A recent study suggests that condoms can help us combat anthropogenic climate change (see Condoms save the Planet). I guess it’s obvious really. Fewer people, fewer problems.
But I think this illustrates that many of the solutions to humanity’s problems come down to human rights issues. In particular the rights of women in many countries. If women in these societies got the human rights they deserve, including reproductive choice, we would probably see a decline in excess population growth, terrorism and civil wars. Religious and cultural intolerance, which victimise many women, could be reduced. We could tackle problems of disease, water quality and standards of living with more chance of success. And the proliferation of human rights would no doubt improve the economies of these countries.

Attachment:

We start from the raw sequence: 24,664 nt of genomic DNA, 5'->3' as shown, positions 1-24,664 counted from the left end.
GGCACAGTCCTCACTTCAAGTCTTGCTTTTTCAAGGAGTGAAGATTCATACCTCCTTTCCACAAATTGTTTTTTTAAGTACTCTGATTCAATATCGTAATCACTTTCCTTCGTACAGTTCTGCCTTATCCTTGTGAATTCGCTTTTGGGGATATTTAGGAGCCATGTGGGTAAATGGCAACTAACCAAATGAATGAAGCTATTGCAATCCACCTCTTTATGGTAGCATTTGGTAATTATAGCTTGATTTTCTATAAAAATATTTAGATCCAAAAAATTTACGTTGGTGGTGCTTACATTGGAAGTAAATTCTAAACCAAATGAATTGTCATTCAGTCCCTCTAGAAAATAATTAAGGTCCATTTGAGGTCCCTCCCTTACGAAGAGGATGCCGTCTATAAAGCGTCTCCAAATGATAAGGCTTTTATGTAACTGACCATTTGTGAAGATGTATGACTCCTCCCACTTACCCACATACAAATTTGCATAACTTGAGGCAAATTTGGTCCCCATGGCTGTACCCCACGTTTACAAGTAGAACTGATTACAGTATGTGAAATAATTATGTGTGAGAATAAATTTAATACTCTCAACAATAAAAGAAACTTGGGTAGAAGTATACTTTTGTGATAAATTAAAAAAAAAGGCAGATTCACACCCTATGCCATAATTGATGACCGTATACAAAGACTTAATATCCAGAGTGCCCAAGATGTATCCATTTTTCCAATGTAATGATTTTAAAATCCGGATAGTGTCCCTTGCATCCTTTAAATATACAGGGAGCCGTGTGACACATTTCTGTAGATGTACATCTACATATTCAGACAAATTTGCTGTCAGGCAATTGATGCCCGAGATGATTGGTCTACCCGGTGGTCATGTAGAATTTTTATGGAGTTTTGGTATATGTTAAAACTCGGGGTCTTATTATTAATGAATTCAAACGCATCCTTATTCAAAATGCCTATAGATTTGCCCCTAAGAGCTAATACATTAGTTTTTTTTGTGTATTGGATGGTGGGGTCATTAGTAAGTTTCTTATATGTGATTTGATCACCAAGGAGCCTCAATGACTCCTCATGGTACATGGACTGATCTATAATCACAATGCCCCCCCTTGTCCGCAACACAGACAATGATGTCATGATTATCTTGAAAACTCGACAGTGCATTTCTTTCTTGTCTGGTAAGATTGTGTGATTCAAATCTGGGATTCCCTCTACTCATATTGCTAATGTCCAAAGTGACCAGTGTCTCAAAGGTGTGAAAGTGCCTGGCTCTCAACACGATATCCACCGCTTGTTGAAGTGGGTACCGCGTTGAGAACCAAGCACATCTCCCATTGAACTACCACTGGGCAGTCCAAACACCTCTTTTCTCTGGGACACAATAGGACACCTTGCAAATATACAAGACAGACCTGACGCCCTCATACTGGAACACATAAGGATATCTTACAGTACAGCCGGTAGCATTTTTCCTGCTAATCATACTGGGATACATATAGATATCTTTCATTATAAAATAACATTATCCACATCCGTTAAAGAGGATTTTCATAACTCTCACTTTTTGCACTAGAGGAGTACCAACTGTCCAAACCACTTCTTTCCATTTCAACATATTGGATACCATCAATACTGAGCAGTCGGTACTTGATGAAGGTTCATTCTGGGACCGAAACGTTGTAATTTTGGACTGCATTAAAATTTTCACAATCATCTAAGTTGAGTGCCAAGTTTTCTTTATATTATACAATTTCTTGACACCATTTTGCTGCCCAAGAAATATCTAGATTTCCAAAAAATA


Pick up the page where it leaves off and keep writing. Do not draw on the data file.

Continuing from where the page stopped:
Nobel prize winner Murray Gell-Mann made these points in his excellent book, The Quark and the Jaguar: Adventures in the Simple and the Complex. Perhaps I am showing my own bias here (after all I am not a woman) by drawing attention to another aspect of human rights Gell-Mann discussed. This is the rights of the aged. Particularly the provision of social security for the aged.
Social provision for income for the aged would take that responsibility away from their children. This would be another factor restricting the need for large families.
Download the report (pdf): Reducing Future Carbon Emission by Investing in Family Planning.